Wednesday, November 26, 2014
Tuesday, November 25, 2014
“The difference with Twitter, I think, is that it’s a conversation: there’s always the chance that you can have a rational discussion, which seems often to be almost impossible in comments. If someone’s hell-bent on annoying and insulting you on Twitter, you can just ignore them or block them. If they’re hell-bent on the same in a comment thread, there’s not much you can do, especially since being rational and quoting facts brings no benefit.
‘At their worst, comments are like toxic waste buried under the foundations of an article and irradiating all rational debate with ignorance and aggression. And, like radiation, the effect of the internet commenting culture is spreading. The degradation of discourse online is mirrored in real-world dialogue. Adults who would balk at bullying in school playgrounds are happy to fling snide and often extremely aggressive comments around.’
In the meantime, the comments are going off all over the internet, tiny bit by tiny bit. The radioactive nature, the abuse, the lack of broader engagement, and the fact that lots of the writers are actually on social media, not trawling those comments, all points towards Gresham’s Law taking its inexorable toll. Comments on news sites are broken. Until and unless there’s a fix, the number of established sites that drop them will keep growing.”
Friday, November 21, 2014
Wednesday, November 19, 2014
“The surge in Iraq did not “win” anything. It bought time. It allowed us to kill some more bad guys and feel better about ourselves. But in the end, shackled to a corrupt, sectarian government in Baghdad and hobbled by our fellow Americans’ unwillingness to commit to a fight lasting decades, the surge just forestalled today’s stalemate.”
Tuesday, November 18, 2014
“Funds have poured into private equity and other so-called alternative investments. They have assembled portfolios that are way too complex, way too dependent on supposedly sophisticated (and high fee) investment vehicles. They have chased what is fashionable, they have overly diversified, and they have abandoned what should be their true calling: patient long-term investing in American corporations.”
Monday, November 17, 2014
“Under such circumstances, therefore, it is well to remember that we are in the middle of the greatest central bank fueled inflation in recorded history, and that this insidious inflation has been channeled into financial assets owing to the arrival of peak debt everywhere around the world.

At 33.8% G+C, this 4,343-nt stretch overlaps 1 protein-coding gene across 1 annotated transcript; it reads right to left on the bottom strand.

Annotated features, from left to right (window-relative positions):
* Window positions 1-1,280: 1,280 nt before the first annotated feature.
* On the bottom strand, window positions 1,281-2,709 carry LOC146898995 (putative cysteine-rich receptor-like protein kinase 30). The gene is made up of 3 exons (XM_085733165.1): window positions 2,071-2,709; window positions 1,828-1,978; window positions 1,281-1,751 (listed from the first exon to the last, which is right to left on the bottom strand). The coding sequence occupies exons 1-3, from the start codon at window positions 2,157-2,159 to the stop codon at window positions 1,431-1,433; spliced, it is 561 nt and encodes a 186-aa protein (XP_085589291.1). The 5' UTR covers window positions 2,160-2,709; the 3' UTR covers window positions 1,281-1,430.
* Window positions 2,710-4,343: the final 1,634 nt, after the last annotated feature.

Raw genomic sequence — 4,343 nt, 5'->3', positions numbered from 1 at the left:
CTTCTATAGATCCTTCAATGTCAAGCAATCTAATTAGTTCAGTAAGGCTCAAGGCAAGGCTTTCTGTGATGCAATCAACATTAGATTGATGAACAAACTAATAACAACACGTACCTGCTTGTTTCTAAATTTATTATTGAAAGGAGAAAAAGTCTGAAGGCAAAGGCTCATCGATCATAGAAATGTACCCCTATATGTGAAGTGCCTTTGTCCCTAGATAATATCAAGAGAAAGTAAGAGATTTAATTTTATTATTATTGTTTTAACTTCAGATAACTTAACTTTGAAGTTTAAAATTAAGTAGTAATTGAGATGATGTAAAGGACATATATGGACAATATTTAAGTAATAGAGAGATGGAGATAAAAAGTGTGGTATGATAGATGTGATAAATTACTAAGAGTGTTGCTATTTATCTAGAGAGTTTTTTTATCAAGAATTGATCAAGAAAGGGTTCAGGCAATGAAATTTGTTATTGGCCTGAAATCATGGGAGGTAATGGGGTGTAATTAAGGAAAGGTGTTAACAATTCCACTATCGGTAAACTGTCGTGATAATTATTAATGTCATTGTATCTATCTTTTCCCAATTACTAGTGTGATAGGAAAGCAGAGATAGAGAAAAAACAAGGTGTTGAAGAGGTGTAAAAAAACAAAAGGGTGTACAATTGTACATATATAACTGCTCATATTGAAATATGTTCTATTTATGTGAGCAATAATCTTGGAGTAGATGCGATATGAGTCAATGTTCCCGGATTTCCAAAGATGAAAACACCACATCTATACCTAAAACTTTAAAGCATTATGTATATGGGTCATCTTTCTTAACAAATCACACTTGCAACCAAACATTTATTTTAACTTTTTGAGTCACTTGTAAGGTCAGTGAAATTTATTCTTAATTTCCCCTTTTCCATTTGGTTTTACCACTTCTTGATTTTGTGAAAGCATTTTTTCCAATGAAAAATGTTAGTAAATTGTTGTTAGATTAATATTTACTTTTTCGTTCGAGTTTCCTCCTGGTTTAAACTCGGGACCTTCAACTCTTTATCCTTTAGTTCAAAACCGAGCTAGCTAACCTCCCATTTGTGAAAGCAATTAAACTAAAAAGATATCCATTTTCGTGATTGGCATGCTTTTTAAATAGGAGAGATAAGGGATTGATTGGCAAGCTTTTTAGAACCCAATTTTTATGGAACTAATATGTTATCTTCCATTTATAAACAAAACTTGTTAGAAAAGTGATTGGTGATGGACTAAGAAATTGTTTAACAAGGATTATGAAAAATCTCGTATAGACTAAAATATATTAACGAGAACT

Stated differently, households are saturated with debt and cannot borrow any more to spend on goods and services that have not been earned with prior production. So the massive tide of liquidity generated by the central banks never leaves the financial markets; it just cycles there, fueling the carry trades and every manner of speculation that modern technology-enabled bankers can concoct.”
Thursday, November 13, 2014
“The internet has disrupted media in much the same way it has manufacturing of smartphones or the IT business, says Ben Thompson — value has moved to the edges, to specialized creators and to discovery platforms, leaving media companies in the middle.
So what does the future look like for those media companies in the middle of the “smiling curve?” Thompson doesn’t say, but it probably isn’t going to involve a lot of smiling — instead, it presumably involves trying to squeeze less and less revenue out of a market where they are rapidly losing control, and trying to form relationships with platforms like Facebook without losing even more. How that will ultimately play out is anyone’s guess at this point.”
Wednesday, November 12, 2014
“In my experience, the single most important intervention is to eliminate late eating.
Many of my patients find that eating earlier alleviates their allergies, sinusitis, asthma, sleep apnea and diabetes symptoms. Although these conditions may not seem linked, postnasal drip and a cough are typical reflux symptoms that can easily be mistaken for something else.”
Tuesday, November 11, 2014
“Madondo did have an edgy point to make: so Pistorius didn’t intend to kill his lovely blonde girlfriend? So what. He did intend to kill the black man he thought was hiding behind that toilet door.
White South Africans often perceive violent crime as an almost genocidal threat to their survival. In truth, crime against whites is an insignificant part of the overall picture, and Steenkamp’s shooting was little more than a sideshow.
Mob killings were fairly common in the apartheid era, when Africans had little faith in white policemen and no mercy for those who collaborated with them.
Against this backdrop, all that can really be said about the Pistorius trial is that it distracted South Africa from its real problems. Those problems are deep and possibly intractable.
In the end, Pistorius was a parable about celebrity, not South Africa.”
Friday, November 07, 2014
“A senior Google vice president, Alan Eustace, has broken the world altitude record for a parachute jump set in 2012 by Austrian Felix Baumgartner.”